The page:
Ever since Frakes let it spill that STD would be going to the Mirror Universe (but not in his episode), everyone and their grandmother has been trying to find a way to fit STD into what we know about the MU. Except, it isn’t in the MU. The MU has an established set of visuals and jargon and oh who am I kidding, DISCOVERY could not care less about continuity. But luckily for us, ENTERPRISE already established the founding of the Mirror Universe arc, so STD can’t screw with that too badly. Basically, my prediction is STAR TREK SLIDERS, and the Disco will warp to various alternate universes, the Mirror Universe being one of them. And in that episode, Burnham will learn what it means to be human. Again. And yes, of course there will be one Alternate Parallel Universe where Tilly is in command. Also, it’ll be in the future. And she’ll be in Command Gold.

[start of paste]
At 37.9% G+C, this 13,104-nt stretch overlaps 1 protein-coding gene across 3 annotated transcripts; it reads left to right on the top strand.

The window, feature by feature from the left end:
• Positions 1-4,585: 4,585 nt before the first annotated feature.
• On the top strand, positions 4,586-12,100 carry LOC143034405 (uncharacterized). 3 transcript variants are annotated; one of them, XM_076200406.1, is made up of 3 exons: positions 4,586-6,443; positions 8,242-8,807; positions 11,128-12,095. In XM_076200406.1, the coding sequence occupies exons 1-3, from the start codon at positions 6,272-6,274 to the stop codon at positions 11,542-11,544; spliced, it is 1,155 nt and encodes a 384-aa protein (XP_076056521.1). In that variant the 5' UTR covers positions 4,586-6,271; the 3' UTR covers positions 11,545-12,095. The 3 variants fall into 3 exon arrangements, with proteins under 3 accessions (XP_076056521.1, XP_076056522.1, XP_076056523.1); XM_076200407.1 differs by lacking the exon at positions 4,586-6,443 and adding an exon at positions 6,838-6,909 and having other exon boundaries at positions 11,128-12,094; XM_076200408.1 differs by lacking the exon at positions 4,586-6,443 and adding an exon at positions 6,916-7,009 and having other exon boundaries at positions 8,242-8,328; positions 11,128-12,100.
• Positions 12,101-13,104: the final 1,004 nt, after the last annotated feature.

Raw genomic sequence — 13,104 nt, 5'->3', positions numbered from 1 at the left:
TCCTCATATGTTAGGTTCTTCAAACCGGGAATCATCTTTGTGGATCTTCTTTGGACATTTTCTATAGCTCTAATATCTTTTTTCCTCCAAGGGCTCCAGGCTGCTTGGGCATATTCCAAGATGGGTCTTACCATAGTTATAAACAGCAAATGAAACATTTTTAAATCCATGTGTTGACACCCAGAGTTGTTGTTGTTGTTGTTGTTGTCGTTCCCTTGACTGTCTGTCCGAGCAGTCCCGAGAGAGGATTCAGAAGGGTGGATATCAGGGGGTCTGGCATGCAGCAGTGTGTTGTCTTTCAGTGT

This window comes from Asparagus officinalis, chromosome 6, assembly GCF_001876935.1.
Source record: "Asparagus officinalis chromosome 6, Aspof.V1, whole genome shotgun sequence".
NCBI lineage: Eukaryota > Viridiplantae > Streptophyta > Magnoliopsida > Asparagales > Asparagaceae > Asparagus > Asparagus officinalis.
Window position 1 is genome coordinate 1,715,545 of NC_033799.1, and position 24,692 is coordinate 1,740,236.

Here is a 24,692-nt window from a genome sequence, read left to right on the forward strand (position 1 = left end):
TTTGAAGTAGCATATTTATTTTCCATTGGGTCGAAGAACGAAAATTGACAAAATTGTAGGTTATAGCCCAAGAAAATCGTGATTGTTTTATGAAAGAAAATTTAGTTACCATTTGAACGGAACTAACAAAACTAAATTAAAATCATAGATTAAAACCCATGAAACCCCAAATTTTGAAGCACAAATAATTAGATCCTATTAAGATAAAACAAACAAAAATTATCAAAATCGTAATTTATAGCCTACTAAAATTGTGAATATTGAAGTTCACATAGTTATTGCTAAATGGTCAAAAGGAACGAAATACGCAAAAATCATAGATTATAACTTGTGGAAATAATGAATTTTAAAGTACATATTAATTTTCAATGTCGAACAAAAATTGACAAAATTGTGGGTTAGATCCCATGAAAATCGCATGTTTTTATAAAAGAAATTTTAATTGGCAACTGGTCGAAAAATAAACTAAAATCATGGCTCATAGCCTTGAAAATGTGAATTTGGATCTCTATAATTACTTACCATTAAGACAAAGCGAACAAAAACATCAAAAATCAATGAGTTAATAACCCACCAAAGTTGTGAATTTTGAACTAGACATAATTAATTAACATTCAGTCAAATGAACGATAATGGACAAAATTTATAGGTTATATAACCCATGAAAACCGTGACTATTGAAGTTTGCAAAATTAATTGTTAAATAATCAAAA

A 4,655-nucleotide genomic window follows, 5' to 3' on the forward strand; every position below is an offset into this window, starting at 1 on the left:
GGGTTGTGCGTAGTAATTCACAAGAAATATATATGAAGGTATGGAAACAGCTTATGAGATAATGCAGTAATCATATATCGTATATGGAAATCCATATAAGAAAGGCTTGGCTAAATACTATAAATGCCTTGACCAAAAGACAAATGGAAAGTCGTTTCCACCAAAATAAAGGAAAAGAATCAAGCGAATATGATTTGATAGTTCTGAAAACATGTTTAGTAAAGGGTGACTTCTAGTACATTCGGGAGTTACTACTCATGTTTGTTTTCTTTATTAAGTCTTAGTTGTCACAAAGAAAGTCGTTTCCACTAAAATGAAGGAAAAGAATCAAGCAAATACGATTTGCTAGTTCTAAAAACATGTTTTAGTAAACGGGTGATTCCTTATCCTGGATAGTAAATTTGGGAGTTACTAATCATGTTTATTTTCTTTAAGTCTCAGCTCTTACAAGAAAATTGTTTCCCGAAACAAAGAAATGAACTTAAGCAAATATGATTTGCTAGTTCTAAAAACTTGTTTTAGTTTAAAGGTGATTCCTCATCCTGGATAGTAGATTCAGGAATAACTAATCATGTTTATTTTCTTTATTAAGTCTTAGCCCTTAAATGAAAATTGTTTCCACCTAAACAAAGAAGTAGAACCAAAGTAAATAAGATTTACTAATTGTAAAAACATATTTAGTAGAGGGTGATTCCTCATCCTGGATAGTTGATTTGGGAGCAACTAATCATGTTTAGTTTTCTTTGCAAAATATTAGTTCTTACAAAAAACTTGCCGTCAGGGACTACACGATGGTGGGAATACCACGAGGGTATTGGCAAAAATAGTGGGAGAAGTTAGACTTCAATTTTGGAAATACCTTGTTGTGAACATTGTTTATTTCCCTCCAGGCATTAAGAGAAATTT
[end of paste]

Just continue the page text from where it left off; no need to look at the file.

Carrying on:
Maybe Mirror Universe ships have gift-shops, too

4. The Burnham Character “Arc”
Speaking of, we finally get to the very heart of the matter. First, some stipulations: a) Burnham is a horrible character, b) Burnham is a pointless character, and c) Burnham’s character arc is incredibly predictable: great officer falls to the bottom, and must find a way to get back to being great, learning valuable lessons in the process. So how do we get her there?